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Get Your Skin Fit for Improved Running Performance


By Randall Cooper, B.Physio, M.Physio, FACP

 

Good condition of your skin is fundamental for optimal running performance. Your skin helps regulate body temperature, protects the body from injury and infection, and detects external stimuli such as touch and pain. The creams, lotions and oils that you apply to your skin before, during, or after a run can make a significant difference to your performance and the condition of your skin.

 

 

Here are some tips on keeping your skin in optimal condition to enhance your running performance and experience;

1. Wash & Moisturise After a Run

 

Infections in athletes are particularly common because of chronic immunosuppression in response to intensive physical training (Sheppard et al, 1991). For athletes that sweat, the skin is often macerated, a condition that provides an optimal environment for the breeding of microorganisms.

 

Even minor skin trauma such as abrasions, chafing and blisters damage the cutaneous barrier allowing microorganisms to infiltrate the deeper layers (Adams, 2008). Skin infections in athletes negatively influences physical condition and performance.

 

Researchers from Japan (Eda et al, 2013) investigated how the epidermal barrier function of skin changed with intense aerobic exercise. Athletes performed a 60-minute exercise bike session at 75%HRmax, and skin surface samples were taken pre and post session.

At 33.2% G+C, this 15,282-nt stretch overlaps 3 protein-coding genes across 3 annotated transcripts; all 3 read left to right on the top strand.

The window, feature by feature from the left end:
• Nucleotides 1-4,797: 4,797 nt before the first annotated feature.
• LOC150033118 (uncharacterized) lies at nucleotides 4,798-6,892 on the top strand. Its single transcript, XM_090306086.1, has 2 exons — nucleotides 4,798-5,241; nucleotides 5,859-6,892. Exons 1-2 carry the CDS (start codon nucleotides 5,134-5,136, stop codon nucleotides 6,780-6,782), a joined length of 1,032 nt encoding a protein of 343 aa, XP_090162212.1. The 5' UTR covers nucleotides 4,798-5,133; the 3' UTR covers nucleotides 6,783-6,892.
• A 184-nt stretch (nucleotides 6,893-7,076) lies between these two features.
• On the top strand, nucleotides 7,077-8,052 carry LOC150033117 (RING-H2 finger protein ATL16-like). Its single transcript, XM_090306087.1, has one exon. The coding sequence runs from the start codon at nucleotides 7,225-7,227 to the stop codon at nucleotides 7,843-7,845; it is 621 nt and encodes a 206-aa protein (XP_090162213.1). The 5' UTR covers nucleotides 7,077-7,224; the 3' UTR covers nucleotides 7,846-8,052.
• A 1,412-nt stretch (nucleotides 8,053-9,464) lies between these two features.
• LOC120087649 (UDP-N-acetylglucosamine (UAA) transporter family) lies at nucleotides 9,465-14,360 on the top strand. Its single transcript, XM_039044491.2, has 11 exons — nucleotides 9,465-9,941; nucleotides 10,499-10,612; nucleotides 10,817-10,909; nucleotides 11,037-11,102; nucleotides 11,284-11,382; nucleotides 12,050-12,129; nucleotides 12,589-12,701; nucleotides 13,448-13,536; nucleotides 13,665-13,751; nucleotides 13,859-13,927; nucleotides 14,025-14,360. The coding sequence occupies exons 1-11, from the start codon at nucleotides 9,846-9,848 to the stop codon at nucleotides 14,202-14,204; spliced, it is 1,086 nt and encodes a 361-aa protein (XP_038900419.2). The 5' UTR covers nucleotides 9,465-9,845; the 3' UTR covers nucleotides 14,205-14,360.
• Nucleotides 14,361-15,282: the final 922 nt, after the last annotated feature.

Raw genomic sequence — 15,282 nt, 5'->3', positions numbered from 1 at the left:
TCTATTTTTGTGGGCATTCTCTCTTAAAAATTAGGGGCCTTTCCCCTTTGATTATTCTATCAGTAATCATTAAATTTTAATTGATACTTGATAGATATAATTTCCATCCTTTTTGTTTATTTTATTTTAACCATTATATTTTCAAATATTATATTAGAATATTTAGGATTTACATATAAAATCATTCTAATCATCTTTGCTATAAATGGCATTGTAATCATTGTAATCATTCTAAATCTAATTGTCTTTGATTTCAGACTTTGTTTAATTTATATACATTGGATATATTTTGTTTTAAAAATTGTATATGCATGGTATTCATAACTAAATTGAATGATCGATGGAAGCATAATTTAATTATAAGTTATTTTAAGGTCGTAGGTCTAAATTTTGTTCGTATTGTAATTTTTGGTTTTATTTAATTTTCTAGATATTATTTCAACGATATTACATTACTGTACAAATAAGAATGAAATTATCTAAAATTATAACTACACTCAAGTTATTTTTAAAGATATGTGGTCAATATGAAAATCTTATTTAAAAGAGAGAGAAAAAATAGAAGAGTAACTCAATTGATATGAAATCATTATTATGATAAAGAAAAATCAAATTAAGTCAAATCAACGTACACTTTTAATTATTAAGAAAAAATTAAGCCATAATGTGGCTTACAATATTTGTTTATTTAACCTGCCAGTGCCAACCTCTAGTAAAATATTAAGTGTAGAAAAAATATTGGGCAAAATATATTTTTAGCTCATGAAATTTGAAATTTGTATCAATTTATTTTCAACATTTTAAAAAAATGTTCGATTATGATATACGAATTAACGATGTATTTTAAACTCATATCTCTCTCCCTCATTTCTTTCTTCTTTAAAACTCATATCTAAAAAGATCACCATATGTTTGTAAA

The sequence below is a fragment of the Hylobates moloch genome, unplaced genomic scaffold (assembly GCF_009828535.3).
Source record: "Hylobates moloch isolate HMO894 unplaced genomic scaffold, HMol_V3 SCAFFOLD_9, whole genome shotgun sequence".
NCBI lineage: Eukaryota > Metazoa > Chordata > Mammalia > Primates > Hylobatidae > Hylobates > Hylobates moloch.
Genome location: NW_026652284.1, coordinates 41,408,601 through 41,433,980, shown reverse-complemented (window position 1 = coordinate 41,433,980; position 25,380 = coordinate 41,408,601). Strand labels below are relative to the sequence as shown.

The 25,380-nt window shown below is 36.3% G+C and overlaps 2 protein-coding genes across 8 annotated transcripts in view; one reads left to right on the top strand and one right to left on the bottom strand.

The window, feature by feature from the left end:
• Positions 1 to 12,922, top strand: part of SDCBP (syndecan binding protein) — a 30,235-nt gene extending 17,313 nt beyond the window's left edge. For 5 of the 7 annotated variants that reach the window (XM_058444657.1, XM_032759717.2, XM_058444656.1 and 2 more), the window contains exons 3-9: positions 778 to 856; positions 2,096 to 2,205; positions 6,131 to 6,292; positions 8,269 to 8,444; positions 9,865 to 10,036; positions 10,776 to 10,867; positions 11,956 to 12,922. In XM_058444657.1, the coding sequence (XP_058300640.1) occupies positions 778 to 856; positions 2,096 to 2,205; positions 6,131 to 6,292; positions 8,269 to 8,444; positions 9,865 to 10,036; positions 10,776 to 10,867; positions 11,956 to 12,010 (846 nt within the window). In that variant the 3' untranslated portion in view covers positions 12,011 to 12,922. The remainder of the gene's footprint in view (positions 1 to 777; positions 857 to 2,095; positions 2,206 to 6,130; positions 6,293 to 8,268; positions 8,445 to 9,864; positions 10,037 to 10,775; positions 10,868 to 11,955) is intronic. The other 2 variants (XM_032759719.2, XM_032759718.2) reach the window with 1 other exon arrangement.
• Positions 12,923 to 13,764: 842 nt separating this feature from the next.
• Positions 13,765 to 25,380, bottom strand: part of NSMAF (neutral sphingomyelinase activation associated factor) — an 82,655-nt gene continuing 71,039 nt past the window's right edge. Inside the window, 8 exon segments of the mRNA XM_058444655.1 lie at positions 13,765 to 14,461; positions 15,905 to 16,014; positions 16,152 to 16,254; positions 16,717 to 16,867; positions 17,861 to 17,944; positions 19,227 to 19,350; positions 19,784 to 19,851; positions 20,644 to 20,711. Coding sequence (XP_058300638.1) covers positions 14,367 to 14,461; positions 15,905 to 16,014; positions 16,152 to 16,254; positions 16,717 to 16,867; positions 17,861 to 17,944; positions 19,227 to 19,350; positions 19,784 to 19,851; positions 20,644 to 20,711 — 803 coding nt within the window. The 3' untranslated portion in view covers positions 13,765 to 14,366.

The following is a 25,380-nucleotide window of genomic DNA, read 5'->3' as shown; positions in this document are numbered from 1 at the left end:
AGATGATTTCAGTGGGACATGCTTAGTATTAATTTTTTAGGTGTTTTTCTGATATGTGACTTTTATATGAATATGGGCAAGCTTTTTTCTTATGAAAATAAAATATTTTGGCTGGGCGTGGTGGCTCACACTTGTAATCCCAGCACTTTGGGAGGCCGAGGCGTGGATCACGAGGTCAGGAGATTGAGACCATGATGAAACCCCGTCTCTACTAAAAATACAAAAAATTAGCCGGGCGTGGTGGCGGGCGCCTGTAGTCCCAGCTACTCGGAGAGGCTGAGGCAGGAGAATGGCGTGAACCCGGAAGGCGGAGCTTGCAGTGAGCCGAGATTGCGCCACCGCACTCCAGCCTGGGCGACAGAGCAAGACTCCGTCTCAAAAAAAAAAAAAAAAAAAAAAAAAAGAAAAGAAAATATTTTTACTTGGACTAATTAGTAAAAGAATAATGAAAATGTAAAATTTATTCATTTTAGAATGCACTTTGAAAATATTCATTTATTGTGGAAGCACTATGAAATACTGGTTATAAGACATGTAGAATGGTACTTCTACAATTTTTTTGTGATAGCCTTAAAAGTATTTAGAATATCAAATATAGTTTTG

Our natural immune defences, secretory immunoglobulin A (front line immune barrier) and human β-defensin 2 (antimicrobial peptide – biochemical barrier) were measured as well as the moisture content of the stratum corneum (the outer most layer of skin), and skin bacteria (Staphylococci).

 

Results showed an increase in the number of staphylococci after exercise. Immunoglobulin A had a higher concentration pre-exercise, however there was an increase in human β-defensin 2 post exercise. The researchers believed that the increase in human β-defensin 2 may be enhanced by the stimulation of staphylococci on the skin surface and supplement the compromised function of other skin barriers.

 

Stratum corneum moisture content was higher immediately post exercise, however 120 minutes post exercise it was significantly lower than pre-exercise, meaning the skin was drier than normal 2 hours after the session. Dry skin can also make the skin vulnerable to infection and other clinical conditions such as dermatitis. 

In summary, Eda and colleagues reported that high intensity endurance exercise depresses the immune and physical barrier and increases the risk of skin infection. Their recommendations are for athletes to shower immediately after exercise, and use moisturizers to maintain good skin condition and decrease the chance of infections.

2. Use the Right Sunscreen and Body Lotions for Effective Thermoregulation

 

Maintaining core temperature whilst running is fundamental to superior performance and the prevention of exertional heat stroke. Runners require protection from UV radiation and other elements such as the wind without compromising sweat production and evaporation. Whilst clothing certainly can provide protection from the elements, two studies (Zhang et al, 2012; David & Bishop, 2013) have shown that clothing does limit convection and evaporation.

 

Many runners use sunscreen and other body lotions/creams to protect their skin in lieu of clothing, or use lotions, oils or creams to enhance their performance such as heat rubs, magnesium oil, or sodium bicarbonate creams. However, some skincare products also negatively impact sweating and thermoregulation, and in turn performance.